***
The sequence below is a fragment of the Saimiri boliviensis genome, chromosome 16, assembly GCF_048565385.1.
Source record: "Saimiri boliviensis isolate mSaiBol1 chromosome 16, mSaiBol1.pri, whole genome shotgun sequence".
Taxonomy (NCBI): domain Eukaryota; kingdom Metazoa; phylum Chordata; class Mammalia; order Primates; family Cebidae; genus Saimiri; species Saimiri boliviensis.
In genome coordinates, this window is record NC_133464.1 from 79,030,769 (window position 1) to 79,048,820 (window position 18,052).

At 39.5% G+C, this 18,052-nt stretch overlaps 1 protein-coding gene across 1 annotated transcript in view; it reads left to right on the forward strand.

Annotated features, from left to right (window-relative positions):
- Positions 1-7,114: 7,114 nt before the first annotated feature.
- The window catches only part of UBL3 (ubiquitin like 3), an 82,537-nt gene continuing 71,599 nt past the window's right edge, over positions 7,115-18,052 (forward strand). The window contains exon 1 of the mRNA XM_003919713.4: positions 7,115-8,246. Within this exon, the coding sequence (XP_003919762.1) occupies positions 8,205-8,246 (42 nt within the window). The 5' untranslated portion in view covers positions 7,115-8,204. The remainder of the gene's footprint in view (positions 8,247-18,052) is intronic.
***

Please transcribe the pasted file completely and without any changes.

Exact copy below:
The sequence below is a fragment of the Saimiri boliviensis genome, chromosome 16, assembly GCF_048565385.1.
Source record: "Saimiri boliviensis isolate mSaiBol1 chromosome 16, mSaiBol1.pri, whole genome shotgun sequence".
Taxonomy (NCBI): domain Eukaryota; kingdom Metazoa; phylum Chordata; class Mammalia; order Primates; family Cebidae; genus Saimiri; species Saimiri boliviensis.
In genome coordinates, this window is record NC_133464.1 from 79,030,769 (window position 1) to 79,048,820 (window position 18,052).

At 39.5% G+C, this 18,052-nt stretch overlaps 1 protein-coding gene across 1 annotated transcript in view; it reads left to right on the forward strand.

Annotated features, from left to right (window-relative positions):
- Positions 1-7,114: 7,114 nt before the first annotated feature.
- The window catches only part of UBL3 (ubiquitin like 3), an 82,537-nt gene continuing 71,599 nt past the window's right edge, over positions 7,115-18,052 (forward strand). The window contains exon 1 of the mRNA XM_003919713.4: positions 7,115-8,246. Within this exon, the coding sequence (XP_003919762.1) occupies positions 8,205-8,246 (42 nt within the window). The 5' untranslated portion in view covers positions 7,115-8,204. The remainder of the gene's footprint in view (positions 8,247-18,052) is intronic.